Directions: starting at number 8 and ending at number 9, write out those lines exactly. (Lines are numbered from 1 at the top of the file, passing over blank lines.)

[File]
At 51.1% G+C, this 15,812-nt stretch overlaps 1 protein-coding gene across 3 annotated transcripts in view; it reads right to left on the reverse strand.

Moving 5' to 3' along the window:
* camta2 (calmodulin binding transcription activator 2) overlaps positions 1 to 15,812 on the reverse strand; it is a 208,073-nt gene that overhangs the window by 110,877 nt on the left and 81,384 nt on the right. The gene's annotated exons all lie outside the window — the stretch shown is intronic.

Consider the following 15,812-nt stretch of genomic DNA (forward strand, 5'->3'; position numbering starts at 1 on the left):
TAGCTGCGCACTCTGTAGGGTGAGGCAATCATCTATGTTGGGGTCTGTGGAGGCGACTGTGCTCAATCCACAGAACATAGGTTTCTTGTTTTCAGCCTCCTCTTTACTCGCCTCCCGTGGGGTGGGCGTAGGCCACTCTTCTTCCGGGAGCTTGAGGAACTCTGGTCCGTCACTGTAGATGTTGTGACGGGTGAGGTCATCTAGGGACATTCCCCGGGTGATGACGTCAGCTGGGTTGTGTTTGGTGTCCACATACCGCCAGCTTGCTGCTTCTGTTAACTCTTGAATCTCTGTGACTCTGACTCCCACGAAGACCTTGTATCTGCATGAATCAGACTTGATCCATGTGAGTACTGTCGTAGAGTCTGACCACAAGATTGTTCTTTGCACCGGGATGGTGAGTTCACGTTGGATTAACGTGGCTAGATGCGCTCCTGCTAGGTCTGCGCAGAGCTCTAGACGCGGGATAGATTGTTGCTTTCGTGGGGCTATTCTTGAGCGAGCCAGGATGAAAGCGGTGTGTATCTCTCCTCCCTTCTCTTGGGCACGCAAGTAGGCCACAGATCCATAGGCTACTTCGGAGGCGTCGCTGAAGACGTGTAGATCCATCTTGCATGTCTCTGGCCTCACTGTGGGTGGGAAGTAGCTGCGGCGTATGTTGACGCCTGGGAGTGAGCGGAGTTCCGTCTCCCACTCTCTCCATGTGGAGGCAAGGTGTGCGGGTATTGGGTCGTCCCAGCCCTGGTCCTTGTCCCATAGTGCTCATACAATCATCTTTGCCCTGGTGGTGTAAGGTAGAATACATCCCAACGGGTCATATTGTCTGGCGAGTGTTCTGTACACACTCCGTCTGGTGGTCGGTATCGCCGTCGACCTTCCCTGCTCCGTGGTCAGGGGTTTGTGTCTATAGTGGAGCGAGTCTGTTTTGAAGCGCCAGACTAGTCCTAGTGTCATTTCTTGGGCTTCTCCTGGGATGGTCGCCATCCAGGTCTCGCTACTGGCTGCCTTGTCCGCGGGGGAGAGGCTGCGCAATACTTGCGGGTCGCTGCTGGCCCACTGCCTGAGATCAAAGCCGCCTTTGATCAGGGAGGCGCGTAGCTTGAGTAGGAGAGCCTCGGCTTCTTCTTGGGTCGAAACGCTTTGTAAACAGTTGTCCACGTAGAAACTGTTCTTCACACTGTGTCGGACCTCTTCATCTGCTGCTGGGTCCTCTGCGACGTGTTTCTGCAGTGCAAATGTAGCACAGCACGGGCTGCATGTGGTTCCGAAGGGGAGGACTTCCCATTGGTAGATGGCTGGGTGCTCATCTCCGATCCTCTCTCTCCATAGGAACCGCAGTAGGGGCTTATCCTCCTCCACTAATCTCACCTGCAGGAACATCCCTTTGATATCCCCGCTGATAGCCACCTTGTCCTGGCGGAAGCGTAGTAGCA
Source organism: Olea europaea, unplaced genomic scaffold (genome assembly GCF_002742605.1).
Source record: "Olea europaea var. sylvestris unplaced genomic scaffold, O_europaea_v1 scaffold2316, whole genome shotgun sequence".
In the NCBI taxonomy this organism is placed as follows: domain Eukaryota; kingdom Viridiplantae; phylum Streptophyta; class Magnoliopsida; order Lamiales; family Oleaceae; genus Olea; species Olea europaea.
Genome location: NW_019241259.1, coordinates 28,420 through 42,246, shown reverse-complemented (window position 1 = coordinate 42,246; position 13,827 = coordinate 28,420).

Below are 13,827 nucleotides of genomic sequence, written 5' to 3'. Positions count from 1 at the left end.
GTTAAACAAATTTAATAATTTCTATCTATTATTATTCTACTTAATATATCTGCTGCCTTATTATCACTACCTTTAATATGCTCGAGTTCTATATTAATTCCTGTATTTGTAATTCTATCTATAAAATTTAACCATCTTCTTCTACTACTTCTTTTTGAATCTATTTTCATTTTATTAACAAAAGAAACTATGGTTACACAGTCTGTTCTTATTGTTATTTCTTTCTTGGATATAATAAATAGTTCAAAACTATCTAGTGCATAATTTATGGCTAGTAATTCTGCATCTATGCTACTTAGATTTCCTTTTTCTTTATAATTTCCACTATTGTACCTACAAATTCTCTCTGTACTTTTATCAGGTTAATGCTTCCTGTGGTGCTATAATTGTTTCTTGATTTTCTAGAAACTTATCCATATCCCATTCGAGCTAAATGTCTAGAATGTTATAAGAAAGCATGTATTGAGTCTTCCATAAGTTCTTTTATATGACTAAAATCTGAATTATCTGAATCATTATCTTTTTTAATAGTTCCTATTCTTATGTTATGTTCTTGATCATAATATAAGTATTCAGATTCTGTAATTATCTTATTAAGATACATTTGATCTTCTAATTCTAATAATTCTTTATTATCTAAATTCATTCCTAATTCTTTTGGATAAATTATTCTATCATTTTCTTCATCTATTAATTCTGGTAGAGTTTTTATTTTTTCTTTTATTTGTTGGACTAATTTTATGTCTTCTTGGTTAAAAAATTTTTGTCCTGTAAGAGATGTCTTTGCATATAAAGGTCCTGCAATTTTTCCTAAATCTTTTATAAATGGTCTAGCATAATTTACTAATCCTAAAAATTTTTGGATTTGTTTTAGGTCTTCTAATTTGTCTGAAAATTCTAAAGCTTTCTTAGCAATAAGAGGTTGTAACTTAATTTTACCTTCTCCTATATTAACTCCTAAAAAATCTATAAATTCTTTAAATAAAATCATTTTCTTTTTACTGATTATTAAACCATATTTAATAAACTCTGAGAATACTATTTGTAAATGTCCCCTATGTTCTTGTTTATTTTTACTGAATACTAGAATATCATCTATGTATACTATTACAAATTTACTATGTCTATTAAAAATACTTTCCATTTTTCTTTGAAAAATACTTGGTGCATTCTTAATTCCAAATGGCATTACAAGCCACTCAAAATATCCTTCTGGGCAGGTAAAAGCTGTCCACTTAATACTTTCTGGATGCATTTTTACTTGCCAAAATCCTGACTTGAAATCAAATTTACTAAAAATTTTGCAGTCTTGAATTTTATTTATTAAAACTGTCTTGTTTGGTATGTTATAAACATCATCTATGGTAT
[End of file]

In the NCBI taxonomy this organism is placed as follows: domain Eukaryota; kingdom Viridiplantae; phylum Streptophyta; class Magnoliopsida; order Lamiales; family Oleaceae; genus Olea; species Olea europaea.
Genome location: NW_019241259.1, coordinates 28,420 through 42,246, shown reverse-complemented (window position 1 = coordinate 42,246; position 13,827 = coordinate 28,420).